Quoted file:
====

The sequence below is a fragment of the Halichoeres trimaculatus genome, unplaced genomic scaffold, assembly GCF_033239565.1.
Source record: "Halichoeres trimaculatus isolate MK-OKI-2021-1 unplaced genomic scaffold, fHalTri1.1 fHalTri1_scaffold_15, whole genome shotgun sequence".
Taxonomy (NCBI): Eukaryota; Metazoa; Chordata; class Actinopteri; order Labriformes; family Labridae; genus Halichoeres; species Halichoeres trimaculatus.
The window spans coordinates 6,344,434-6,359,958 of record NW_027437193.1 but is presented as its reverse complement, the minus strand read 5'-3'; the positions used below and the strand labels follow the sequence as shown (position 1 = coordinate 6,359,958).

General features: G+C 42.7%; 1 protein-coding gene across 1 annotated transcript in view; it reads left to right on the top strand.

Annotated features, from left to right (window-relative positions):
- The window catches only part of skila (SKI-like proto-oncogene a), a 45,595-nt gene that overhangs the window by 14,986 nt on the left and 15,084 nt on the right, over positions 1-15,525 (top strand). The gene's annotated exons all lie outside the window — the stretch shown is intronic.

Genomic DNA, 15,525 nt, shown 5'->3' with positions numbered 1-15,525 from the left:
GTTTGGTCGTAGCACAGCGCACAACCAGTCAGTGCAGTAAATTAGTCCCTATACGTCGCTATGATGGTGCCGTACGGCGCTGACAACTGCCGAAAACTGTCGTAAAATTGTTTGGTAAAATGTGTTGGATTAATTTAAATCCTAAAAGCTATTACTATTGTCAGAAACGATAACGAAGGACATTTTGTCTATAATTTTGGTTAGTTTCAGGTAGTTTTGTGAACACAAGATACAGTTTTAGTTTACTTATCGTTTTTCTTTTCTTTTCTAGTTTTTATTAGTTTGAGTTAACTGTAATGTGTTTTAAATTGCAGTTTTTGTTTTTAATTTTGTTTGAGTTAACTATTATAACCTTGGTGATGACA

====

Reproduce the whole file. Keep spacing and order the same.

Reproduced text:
The sequence below is a fragment of the Halichoeres trimaculatus genome, unplaced genomic scaffold, assembly GCF_033239565.1.
Source record: "Halichoeres trimaculatus isolate MK-OKI-2021-1 unplaced genomic scaffold, fHalTri1.1 fHalTri1_scaffold_15, whole genome shotgun sequence".
Taxonomy (NCBI): Eukaryota; Metazoa; Chordata; class Actinopteri; order Labriformes; family Labridae; genus Halichoeres; species Halichoeres trimaculatus.
The window spans coordinates 6,344,434-6,359,958 of record NW_027437193.1 but is presented as its reverse complement, the minus strand read 5'-3'; the positions used below and the strand labels follow the sequence as shown (position 1 = coordinate 6,359,958).

General features: G+C 42.7%; 1 protein-coding gene across 1 annotated transcript in view; it reads left to right on the top strand.

Annotated features, from left to right (window-relative positions):
- The window catches only part of skila (SKI-like proto-oncogene a), a 45,595-nt gene that overhangs the window by 14,986 nt on the left and 15,084 nt on the right, over positions 1-15,525 (top strand). The gene's annotated exons all lie outside the window — the stretch shown is intronic.

Genomic DNA, 15,525 nt, shown 5'->3' with positions numbered 1-15,525 from the left:
GTTTGGTCGTAGCACAGCGCACAACCAGTCAGTGCAGTAAATTAGTCCCTATACGTCGCTATGATGGTGCCGTACGGCGCTGACAACTGCCGAAAACTGTCGTAAAATTGTTTGGTAAAATGTGTTGGATTAATTTAAATCCTAAAAGCTATTACTATTGTCAGAAACGATAACGAAGGACATTTTGTCTATAATTTTGGTTAGTTTCAGGTAGTTTTGTGAACACAAGATACAGTTTTAGTTTACTTATCGTTTTTCTTTTCTTTTCTAGTTTTTATTAGTTTGAGTTAACTGTAATGTGTTTTAAATTGCAGTTTTTGTTTTTAATTTTGTTTGAGTTAACTATTATAACCTTGGTGATGACA